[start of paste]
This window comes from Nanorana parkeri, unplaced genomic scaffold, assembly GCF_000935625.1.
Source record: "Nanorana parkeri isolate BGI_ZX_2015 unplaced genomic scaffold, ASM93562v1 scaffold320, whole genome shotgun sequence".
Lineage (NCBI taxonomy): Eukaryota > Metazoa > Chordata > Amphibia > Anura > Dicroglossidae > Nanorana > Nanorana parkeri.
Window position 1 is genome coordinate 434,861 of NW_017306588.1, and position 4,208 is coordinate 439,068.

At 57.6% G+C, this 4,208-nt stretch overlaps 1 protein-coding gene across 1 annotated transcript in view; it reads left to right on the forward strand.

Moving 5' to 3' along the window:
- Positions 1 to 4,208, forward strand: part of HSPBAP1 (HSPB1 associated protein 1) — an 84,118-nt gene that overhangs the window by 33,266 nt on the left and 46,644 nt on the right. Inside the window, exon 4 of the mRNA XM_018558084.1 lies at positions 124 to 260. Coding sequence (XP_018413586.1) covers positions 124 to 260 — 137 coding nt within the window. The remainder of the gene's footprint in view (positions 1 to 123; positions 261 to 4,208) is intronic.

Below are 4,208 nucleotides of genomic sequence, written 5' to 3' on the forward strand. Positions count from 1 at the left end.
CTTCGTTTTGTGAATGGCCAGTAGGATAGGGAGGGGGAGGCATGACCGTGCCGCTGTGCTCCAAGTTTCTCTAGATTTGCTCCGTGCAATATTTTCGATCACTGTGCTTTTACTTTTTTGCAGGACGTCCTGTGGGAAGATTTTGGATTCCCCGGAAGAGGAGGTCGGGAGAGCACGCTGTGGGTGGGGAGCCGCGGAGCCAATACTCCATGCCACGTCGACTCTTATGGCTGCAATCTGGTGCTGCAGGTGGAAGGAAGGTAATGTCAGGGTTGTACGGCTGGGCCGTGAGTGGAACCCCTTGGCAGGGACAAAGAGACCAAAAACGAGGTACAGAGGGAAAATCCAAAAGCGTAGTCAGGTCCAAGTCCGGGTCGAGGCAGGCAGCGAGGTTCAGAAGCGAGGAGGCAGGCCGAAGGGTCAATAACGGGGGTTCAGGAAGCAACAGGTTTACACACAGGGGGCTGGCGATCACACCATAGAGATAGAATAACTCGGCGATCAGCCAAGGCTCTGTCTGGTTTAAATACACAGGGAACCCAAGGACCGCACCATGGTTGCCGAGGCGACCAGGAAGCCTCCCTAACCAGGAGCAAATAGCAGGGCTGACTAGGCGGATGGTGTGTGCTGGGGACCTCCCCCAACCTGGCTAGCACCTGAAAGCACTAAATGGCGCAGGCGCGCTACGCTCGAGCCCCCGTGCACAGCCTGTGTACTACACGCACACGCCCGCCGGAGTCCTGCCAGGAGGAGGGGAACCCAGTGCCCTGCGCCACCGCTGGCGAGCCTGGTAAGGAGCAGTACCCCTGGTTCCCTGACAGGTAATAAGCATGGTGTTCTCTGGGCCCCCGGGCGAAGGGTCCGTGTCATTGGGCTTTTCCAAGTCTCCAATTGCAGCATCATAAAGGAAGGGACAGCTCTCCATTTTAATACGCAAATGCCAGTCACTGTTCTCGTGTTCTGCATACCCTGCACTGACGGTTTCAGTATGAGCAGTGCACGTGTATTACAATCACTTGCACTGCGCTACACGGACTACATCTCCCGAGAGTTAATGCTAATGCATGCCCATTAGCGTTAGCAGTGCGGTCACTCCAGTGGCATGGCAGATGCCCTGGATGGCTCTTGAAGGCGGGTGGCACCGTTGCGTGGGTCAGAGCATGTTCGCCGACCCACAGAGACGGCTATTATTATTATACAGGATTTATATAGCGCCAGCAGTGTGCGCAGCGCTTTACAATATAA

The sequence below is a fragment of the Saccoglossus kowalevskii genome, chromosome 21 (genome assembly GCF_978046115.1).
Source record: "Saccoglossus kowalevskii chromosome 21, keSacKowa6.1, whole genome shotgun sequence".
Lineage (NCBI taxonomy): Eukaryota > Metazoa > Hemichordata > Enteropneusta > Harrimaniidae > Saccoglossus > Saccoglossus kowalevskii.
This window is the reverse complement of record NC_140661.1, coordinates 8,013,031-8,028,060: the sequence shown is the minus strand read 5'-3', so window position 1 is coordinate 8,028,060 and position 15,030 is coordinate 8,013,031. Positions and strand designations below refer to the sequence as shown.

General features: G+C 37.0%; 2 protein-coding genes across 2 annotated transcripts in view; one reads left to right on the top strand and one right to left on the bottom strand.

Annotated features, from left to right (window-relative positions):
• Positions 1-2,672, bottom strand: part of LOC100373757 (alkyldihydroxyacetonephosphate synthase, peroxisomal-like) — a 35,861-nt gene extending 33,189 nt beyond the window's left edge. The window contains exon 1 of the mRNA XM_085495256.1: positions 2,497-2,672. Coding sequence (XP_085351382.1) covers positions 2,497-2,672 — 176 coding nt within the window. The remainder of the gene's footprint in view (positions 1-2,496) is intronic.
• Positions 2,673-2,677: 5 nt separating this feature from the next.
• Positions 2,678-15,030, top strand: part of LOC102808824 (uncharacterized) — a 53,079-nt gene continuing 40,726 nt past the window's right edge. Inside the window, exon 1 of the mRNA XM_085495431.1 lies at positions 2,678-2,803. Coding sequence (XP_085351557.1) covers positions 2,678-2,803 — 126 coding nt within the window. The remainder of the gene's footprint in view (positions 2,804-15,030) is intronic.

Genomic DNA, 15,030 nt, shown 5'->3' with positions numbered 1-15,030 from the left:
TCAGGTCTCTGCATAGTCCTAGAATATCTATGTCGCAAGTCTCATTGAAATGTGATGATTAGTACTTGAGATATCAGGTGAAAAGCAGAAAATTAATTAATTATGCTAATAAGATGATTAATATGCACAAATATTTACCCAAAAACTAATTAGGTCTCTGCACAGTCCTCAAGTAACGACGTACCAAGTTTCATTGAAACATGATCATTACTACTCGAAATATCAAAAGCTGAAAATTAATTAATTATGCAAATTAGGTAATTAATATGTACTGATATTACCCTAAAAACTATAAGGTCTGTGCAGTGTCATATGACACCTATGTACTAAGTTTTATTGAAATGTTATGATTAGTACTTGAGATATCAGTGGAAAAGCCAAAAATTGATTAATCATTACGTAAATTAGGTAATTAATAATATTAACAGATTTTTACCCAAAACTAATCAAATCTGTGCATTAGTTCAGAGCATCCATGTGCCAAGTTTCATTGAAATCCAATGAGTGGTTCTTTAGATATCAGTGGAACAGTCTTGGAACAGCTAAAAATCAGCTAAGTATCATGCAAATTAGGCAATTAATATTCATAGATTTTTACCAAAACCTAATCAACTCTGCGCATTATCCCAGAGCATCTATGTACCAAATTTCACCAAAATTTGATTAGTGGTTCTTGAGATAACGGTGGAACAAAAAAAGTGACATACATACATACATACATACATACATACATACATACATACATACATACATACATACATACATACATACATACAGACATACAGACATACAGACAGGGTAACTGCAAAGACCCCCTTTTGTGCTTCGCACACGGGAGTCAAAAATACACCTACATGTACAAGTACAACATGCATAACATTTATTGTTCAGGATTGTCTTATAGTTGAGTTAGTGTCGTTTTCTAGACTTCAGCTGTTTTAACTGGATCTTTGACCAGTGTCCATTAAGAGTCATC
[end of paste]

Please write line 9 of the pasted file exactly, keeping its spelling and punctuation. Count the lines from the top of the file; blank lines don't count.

CTTCGTTTTGTGAATGGCCAGTAGGATAGGGAGGGGGAGGCATGACCGTGCCGCTGTGCTCCAAGTTTCTCTAGATTTGCTCCGTGCAATATTTTCGATCACTGTGCTTTTACTTTTTTGCAGGACGTCCTGTGGGAAGATTTTGGATTCCCCGGAAGAGGAGGTCGGGAGAGCACGCTGTGGGTGGGGAGCCGCGGAGCCAATACTCCATGCCACGTCGACTCTTATGGCTGCAATCTGGTGCTGCAGGTGGAAGGAAGGTAATGTCAGGGTTGTACGGCTGGGCCGTGAGTGGAACCCCTTGGCAGGGACAAAGAGACCAAAAACGAGGTACAGAGGGAAAATCCAAAAGCGTAGTCAGGTCCAAGTCCGGGTCGAGGCAGGCAGCGAGGTTCAGAAGCGAGGAGGCAGGCCGAAGGGTCAATAACGGGGGTTCAGGAAGCAACAGGTTTACACACAGGGGGCTGGCGATCACACCATAGAGATAGAATAACTCGGCGATCAGCCAAGGCTCTGTCTGGTTTAAATACACAGGGAACCCAAGGACCGCACCATGGTTGCCGAGGCGACCAGGAAGCCTCCCTAACCAGGAGCAAATAGCAGGGCTGACTAGGCGGATGGTGTGTGCTGGGGACCTCCCCCAACCTGGCTAGCACCTGAAAGCACTAAATGGCGCAGGCGCGCTACGCTCGAGCCCCCGTGCACAGCCTGTGTACTACACGCACACGCCCGCCGGAGTCCTGCCAGGAGGAGGGGAACCCAGTGCCCTGCGCCACCGCTGGCGAGCCTGGTAAGGAGCAGTACCCCTGGTTCCCTGACAGGTAATAAGCATGGTGTTCTCTGGGCCCCCGGGCGAAGGGTCCGTGTCATTGGGCTTTTCCAAGTCTCCAATTGCAGCATCATAAAGGAAGGGACAGCTCTCCATTTTAATACGCAAATGCCAGTCACTGTTCTCGTGTTCTGCATACCCTGCACTGACGGTTTCAGTATGAGCAGTGCACGTGTATTACAATCACTTGCACTGCGCTACACGGACTACATCTCCCGAGAGTTAATGCTAATGCATGCCCATTAGCGTTAGCAGTGCGGTCACTCCAGTGGCATGGCAGATGCCCTGGATGGCTCTTGAAGGCGGGTGGCACCGTTGCGTGGGTCAGAGCATGTTCGCCGACCCACAGAGACGGCTATTATTATTATACAGGATTTATATAGCGCCAGCAGTGTGCGCAGCGCTTTACAATATAA